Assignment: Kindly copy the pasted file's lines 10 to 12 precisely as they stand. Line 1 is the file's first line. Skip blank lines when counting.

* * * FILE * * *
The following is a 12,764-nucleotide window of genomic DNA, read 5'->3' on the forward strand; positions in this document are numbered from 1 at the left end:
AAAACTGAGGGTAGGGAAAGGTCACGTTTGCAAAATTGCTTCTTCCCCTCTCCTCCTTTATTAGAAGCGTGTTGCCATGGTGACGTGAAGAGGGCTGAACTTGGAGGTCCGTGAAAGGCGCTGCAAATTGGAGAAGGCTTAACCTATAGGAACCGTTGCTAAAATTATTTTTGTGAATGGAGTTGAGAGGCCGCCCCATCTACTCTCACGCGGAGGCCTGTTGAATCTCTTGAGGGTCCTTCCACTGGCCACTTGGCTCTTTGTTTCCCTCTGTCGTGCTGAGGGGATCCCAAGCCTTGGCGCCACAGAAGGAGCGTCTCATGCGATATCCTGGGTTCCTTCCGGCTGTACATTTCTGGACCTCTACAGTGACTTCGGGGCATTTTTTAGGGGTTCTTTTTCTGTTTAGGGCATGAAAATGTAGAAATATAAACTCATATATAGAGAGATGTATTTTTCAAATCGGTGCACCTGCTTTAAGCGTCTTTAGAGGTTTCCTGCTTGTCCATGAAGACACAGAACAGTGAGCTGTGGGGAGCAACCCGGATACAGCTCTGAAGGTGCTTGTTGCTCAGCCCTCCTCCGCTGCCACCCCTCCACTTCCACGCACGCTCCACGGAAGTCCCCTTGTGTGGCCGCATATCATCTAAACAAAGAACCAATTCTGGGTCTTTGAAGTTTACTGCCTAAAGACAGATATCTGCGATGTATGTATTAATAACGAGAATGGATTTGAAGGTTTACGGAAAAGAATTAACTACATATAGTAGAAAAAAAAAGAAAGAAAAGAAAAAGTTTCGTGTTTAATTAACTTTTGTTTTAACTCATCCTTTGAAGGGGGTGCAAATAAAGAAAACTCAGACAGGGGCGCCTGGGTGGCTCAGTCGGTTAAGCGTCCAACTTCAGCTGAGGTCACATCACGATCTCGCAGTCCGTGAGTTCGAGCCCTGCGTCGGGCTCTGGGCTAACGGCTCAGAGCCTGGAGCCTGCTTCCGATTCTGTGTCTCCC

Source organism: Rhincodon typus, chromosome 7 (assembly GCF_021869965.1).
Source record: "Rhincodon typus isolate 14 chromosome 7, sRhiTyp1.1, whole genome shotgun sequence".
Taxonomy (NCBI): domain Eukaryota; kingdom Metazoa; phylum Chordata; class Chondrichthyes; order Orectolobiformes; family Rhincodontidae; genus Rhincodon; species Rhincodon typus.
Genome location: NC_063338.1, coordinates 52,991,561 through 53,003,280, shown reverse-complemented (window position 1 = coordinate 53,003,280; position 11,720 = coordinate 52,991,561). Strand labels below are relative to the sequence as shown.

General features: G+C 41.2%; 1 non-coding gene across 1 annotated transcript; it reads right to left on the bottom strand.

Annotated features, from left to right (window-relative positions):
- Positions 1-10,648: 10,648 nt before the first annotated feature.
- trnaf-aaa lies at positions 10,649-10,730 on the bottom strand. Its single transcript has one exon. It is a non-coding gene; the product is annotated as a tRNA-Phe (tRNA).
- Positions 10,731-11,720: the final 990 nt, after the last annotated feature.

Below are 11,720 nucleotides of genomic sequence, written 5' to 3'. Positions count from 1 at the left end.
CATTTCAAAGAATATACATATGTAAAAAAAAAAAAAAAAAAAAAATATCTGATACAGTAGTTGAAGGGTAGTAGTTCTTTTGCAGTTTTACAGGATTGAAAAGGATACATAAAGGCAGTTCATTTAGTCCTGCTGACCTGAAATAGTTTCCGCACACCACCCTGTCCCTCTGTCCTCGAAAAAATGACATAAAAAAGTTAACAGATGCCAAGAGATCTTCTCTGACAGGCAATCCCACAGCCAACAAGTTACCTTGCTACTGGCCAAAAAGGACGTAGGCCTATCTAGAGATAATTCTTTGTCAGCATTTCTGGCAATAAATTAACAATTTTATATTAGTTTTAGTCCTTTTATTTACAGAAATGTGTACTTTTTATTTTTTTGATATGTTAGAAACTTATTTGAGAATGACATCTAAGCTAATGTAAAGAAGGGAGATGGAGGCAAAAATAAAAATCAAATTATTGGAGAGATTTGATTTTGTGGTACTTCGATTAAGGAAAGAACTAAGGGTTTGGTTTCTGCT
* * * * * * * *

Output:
- trnaf-aaa lies at positions 10,649-10,730 on the bottom strand. Its single transcript has one exon. It is a non-coding gene; the product is annotated as a tRNA-Phe (tRNA).
- Positions 10,731-11,720: the final 990 nt, after the last annotated feature.

Below are 11,720 nucleotides of genomic sequence, written 5' to 3'. Positions count from 1 at the left end.